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Paul and Oppression

July 2, 2018

“Let as many servants as are under the yoke count their own masters as worthy of all honour, that the name of God and his doctrine be not blasphemed,” (1 Tim. 6:1, KJV).

The NIV translates this, “All who are under the yoke of slavery should consider their masters worthy of full respect.” Now, the teachings of Scripture that all men are made in the image of God, and Paul’s teaching to Philemon regarding receiving Onesimus as a brother and not as a slave (Phm. 16), as well as other scriptures, establish for us that slavery, especially what we saw with American slavery, is not the biblical norm. The passages of Scripture that speak to those in slavery do not advocate the institution, but direct those living in that situation on how they are to live and trust in the Lord.

What then does Paul say to these slaves? He tells them to “count their own masters as worthy of all honour.” As the NIV puts it, they are to treat their masters as worthy of all respect. He then tells those that have masters that are believers to, “not despise them,” but to “do them service, because they are faithful and beloved.” As he moves on in the passage, Paul rejects those who would advance any form of discontentment and who advocate that godliness is a means to gain (e.g. power and money) and instead says, “But godliness with contentment is great gain,” (6:6). Further, he says, “And having food and raiment let us be therewith content,” (6:8). He then warns about those who desire to be rich piercing themselves through with many sorrows (6:9-10). The point is, it is clear that Paul thought people who live in lowly circumstances can still live a live of full joy and contentment in Christ, and that a life lived to honour God did not hinge on a certain social status.

Why is this important in 21st century America? Today, many view any sort of statistical inequality as the result of oppression, of which slavery would be considered the eminent example. First of all, to assume any sort of statistical inequality is simply the result of oppression is incredibly reductionistic and unbiblical (although it is Marxist). Take for example poverty. What are all of the reasons someone might be poor? While oppression, whether by private citizens or government officials, is certainly one of the options, so are external circumstances like natural disasters, and access to natural resources. In addition, internal circumstance that affect economic status can include one’s disposition and personality, education, family situation, one’s tendency to think long-term versus being focused on the present, or even their spiritual beliefs. As for the latter, think about the way the caste system in India keeps many people poor based on a sort of unchristian fatalism. What do many in our culture say is the cause? Oppression, and oppression alone. No wonder they are unable to institute helpful policies when they so misunderstand and oversimplify something like poverty.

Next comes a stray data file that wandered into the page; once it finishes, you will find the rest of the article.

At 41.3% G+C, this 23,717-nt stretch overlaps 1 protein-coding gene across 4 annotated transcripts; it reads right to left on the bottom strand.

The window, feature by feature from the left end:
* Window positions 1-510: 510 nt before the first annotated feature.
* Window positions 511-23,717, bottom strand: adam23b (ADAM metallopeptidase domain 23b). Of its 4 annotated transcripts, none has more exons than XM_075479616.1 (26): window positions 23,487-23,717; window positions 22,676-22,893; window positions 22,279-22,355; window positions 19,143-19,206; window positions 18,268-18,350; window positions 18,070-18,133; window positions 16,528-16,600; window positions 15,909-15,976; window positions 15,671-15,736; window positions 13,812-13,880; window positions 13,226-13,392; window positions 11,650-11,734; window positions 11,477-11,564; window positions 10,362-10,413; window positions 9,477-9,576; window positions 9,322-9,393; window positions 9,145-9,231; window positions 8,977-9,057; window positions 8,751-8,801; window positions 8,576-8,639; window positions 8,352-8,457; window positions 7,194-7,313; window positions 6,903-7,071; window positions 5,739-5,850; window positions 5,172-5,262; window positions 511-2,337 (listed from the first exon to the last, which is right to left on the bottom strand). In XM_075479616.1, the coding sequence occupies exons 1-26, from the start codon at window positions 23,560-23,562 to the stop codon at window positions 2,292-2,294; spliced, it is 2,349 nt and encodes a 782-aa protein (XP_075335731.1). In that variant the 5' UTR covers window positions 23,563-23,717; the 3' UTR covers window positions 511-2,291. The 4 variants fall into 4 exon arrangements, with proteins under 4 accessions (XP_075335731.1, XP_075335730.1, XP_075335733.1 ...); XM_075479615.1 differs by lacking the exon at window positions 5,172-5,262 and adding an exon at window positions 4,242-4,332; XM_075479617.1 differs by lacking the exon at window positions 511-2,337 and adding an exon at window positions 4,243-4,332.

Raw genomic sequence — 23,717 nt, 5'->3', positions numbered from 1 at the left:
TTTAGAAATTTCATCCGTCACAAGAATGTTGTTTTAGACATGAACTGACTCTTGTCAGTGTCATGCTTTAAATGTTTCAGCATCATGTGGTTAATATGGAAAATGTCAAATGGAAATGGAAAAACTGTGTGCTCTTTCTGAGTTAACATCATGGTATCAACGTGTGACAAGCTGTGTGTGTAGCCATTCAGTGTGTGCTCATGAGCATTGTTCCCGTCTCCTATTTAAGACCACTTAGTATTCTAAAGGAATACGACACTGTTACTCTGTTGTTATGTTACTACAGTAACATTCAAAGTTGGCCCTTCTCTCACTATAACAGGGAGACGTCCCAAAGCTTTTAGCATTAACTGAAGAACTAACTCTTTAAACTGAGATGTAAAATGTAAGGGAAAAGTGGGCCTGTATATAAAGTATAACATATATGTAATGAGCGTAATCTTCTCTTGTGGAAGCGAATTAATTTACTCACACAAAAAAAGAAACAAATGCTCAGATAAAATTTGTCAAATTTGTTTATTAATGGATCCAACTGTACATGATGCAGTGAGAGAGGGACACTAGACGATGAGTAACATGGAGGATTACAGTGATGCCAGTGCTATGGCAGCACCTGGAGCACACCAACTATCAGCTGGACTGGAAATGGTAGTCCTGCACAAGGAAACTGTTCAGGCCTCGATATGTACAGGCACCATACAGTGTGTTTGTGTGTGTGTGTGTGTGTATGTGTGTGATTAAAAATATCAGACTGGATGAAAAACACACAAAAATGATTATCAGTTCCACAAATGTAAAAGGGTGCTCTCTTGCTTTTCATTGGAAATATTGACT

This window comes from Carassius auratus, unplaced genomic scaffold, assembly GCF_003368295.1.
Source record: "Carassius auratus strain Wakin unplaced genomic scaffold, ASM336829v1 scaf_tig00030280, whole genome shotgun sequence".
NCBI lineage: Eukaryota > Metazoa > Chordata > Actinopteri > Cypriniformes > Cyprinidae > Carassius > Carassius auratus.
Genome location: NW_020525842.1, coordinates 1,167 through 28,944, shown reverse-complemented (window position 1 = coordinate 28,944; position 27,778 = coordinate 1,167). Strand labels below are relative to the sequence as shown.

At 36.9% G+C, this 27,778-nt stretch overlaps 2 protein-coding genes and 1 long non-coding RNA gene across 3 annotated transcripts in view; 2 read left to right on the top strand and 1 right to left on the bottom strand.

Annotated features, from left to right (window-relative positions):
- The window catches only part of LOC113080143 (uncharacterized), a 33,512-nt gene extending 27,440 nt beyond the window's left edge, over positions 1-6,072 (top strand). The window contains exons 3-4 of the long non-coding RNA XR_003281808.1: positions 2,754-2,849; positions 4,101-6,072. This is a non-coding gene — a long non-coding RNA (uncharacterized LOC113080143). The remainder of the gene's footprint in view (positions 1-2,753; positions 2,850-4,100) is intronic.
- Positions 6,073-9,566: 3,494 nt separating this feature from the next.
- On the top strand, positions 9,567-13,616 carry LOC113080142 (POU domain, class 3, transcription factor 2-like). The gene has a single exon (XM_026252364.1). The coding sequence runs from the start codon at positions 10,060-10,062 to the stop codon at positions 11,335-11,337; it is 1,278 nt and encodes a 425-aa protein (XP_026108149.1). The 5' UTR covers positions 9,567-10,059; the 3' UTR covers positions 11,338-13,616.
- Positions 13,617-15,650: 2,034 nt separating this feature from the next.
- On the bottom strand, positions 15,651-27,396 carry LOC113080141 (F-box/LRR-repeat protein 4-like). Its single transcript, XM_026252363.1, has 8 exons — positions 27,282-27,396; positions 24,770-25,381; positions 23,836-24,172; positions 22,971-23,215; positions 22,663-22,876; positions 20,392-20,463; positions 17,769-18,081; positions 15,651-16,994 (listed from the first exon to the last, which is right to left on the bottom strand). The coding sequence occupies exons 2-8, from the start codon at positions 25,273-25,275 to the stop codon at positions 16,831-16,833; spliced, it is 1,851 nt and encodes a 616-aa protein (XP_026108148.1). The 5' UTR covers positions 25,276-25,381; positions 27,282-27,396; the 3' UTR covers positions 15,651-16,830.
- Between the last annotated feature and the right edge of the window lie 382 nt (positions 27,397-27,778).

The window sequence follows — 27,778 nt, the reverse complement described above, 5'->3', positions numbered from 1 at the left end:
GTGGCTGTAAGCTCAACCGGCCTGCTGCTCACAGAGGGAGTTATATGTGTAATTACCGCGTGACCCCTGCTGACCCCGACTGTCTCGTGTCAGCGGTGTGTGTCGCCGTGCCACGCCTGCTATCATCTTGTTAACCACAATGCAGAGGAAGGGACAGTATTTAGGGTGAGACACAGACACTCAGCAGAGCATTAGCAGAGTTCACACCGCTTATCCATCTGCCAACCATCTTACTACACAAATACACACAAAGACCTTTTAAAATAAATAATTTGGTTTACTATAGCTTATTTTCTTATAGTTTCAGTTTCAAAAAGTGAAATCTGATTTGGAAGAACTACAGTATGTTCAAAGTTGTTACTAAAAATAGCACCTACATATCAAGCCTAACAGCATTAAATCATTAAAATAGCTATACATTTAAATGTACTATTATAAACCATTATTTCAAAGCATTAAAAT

But let’s assume for a moment that statistical inequality does by definition mean oppression. In our passage for the day, Paul was speaking to people who were slaves. Certainly, by our contemporary definition these people where oppressed. We have already looked at what Paul tells these people. Compare that to the way our contemporary culture, even many in the Church, tells the “oppressed” of our day to live. A local theologian recently told people to divide from Christians who voted a certain way in the last presidential election. The people who voted the way the author did not like were part of the “oppressor class.” They should be rejected and disregarded, and the only unity that should be sought should be with those who voted differently. How loud in our day is the call to political and social revolution. “Do not be content, but fight!” is the mantra of our day. “Go get what you deserve and what everyone else is keeping from you!” Of course, for many, “Go and get what you deserve,” is synonymous with fighting for socialism (concerning which we have said much in the past).

Do you see the difference? Here is one group of people saying, “Do not be content but make gains!” Paul tells actual slaves to count their masters as deserving of full respect. He tells actual slaves to not despise their believing masters but to serve them. Paul says, “godliness with contentment is great gain,” and do not be obsessed with money and power, for doing such has destroyed many. However, many in our culture say, “Don’t be content! Fight! Go get the power! Contentment and happiness is found by getting the power and money!” Contemporary Christians are saying, “Divide from those who voted a certain way because they are oppressors!” Again, as reductionistic as that is, even if we assume that voting a certain way makes you an oppressor, Paul tells slaves, “do not despise” believing slave-masters, and “count them worthy of all honour.”